Wednesday, April 24, 2013

The Old Engine of Life and Death

Before he died, the last movie Roger Ebert wrote about in the Great Movies section of his site was Keisuke Kinoshita's 1958 period film The Ballad Of Narayama (楢山節考). It's a movie like an intense nightmare, easily one of the most brutal movies I've ever seen. The fact that the last movie Roger Ebert included in among his reviews of movies he considered great before his death was one about ubasute, an ancient practice in Japan where the elderly were abandoned at a remote spot to die, is somewhat troubling. The concept could have easily been a sentimental mudbath, but Kinoshita makes his focus the fundamental desperation and barbarism of the society that would carry out such a practice. It has people, this movie, not two dimensional raving villagers with pitchforks. It's a real look at what a human being is reduced to by meagre subsistence.

The visual style of the film is conspicuously artificial. With a music and narrator resembling kabuki, filmed entirely on soundstages with backdrop skies and using bright, Expressionistic lighting, the movie achieves a kind of haunting noisiness. The story follows Orin, a woman approaching her seventieth birthday, at which point it is traditional in her village for a person to be taken by his or her kin to Narayama, a mountain a few valleys distant, and left to die of starvation or exposure. Orin hopes to reach Narayama when the snows begin to fall.

We meet an old man, Mata, who has evaded going to Narayama and as a consequence his children don't feed him. He bursts into Orin's home when he smells the rice she can afford to cook only once a year and begins shoving handfuls into his mouth. But Orin graciously gives him a bowl.

Orin is not resisting her destiny, she speaks of how she remembers her parents and grandparents going to Narayama, and looks forward to no longer burdening her son and grandchildren. She says her mind is at ease when a woman arrives from another village to marry her son, so someone will be there to cook and clean when she's gone. The only thing that really seems to trouble Orin is her teeth.

The narrator explains how in her youth Orin had been a bride of exceptional beauty and how no-one had ever said anything against her. It troubles her now that she's an old woman who still has thirty three teeth, she feels impertinent for having them, particularly after her grandson makes up a song he gets the rest of the village to sing about how Orin had made a bargain with a demon for her teeth. So, when her son's new wife arrives, Orin bites down hard on the edge of a stone bowl, relieving herself of her front teeth.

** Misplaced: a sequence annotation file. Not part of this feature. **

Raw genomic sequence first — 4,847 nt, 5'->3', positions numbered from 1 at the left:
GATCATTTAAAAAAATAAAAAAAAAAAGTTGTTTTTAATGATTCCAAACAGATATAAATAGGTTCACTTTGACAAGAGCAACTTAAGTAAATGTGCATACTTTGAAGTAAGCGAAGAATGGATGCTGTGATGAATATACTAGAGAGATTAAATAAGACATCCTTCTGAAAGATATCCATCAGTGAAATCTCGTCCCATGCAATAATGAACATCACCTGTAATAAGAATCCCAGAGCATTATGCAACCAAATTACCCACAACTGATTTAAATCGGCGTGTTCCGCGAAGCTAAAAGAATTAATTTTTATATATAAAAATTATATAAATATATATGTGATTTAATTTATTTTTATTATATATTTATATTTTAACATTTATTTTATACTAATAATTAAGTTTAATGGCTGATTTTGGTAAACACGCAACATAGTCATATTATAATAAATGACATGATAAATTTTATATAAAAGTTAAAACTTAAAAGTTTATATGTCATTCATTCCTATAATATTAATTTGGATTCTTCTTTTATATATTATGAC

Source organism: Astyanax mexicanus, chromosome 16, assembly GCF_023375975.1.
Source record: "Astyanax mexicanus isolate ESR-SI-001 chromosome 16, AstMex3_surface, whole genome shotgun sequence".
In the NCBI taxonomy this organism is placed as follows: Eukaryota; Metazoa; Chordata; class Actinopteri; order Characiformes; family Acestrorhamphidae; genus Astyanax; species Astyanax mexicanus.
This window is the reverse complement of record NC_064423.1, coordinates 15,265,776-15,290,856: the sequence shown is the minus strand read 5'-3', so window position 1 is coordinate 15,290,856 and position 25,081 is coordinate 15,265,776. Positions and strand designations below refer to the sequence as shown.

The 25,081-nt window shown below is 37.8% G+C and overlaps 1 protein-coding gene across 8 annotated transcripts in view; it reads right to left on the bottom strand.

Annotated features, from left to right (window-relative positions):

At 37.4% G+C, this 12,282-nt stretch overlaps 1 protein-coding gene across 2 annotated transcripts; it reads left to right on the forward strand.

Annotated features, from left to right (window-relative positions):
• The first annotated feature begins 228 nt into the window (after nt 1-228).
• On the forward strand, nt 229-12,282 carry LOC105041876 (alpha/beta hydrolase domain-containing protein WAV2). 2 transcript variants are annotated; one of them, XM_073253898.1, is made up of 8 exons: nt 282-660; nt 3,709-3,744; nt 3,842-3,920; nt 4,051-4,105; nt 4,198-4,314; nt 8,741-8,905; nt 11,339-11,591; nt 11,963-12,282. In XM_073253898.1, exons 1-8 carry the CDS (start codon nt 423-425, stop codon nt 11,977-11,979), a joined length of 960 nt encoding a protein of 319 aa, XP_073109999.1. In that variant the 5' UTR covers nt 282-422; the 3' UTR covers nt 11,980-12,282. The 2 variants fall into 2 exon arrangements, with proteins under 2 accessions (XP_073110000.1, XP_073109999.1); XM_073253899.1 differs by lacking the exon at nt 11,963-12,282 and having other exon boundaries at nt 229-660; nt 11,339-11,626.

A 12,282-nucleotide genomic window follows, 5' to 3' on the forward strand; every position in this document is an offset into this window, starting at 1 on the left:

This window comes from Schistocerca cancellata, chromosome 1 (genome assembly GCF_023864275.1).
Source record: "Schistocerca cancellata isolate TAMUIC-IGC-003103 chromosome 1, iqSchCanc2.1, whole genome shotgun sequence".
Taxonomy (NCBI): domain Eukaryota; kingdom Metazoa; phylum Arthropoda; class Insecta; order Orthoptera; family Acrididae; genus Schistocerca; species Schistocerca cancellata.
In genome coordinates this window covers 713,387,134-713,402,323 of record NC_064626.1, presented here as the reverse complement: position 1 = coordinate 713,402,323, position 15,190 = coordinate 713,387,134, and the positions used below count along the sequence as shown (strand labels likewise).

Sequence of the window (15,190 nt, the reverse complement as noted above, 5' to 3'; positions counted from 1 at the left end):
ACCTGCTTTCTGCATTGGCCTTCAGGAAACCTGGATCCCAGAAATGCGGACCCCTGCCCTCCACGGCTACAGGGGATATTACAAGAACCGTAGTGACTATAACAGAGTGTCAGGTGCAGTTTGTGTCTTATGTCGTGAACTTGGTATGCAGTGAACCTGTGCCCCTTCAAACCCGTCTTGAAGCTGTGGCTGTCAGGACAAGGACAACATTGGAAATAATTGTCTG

Her grandson and his pregnant girlfriend make no attempt to conceal their wish that the old woman should leave for Narayama as soon as possible but Orin's son and new daughter-in-law fear that quickly approaching day. At the beginning of the film, Orin greets a friend from another village who tells her of a forty five year old woman who'd recently been widowed--forty five also being the age of Orin's son, and the two agree that the new widow would be a perfect wife for Orin's son. It's so arranged for the woman to travel to Orin's village after the grieving period is over.

When Orin and the woman meet, the woman nervously takes but then vociferously gobbles up the rice Orin offers her. Any affinity between the woman and Orin's son is never even mentioned, everyone understands implicitly the two people have to be married in order to ensure their survival. The woman apologises for being late because she had waited for an escort that had failed to come. Orin says if she'd known, she'd have come to escort the woman herself, to which the woman replies that she would have carried Orin on her back for the return journey. The two clasp each other's arms as they each recognise in the other someone whose nature is to sacrifice herself for the comfort of others, and each is glad to have become part of the other's family.

When one man's caught stealing, his entire family, including the small children, and all their food, are brought to the centre of the village in the middle of the night to receive "the judgement of Narayama". The food is distributed amongst the other villagers and the entire family is eventually slaughtered.

And Orin, we see, approves of this. There may have been some passive aggression in the way she smiled at the village with her bloody, newly toothless mouth, but at the bottom, Orin is a woman of this culture and she holds no qualms about what she needs to do even as she exhibits some disapproval for the crassness of her grandson. One remembers what Kikuchiyo said in Seven Samurai about how farmers are the nastiest, meanest people alive.

Twitter Sonnet #500

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Or the chief mate Starbuck ain't no Quaker.

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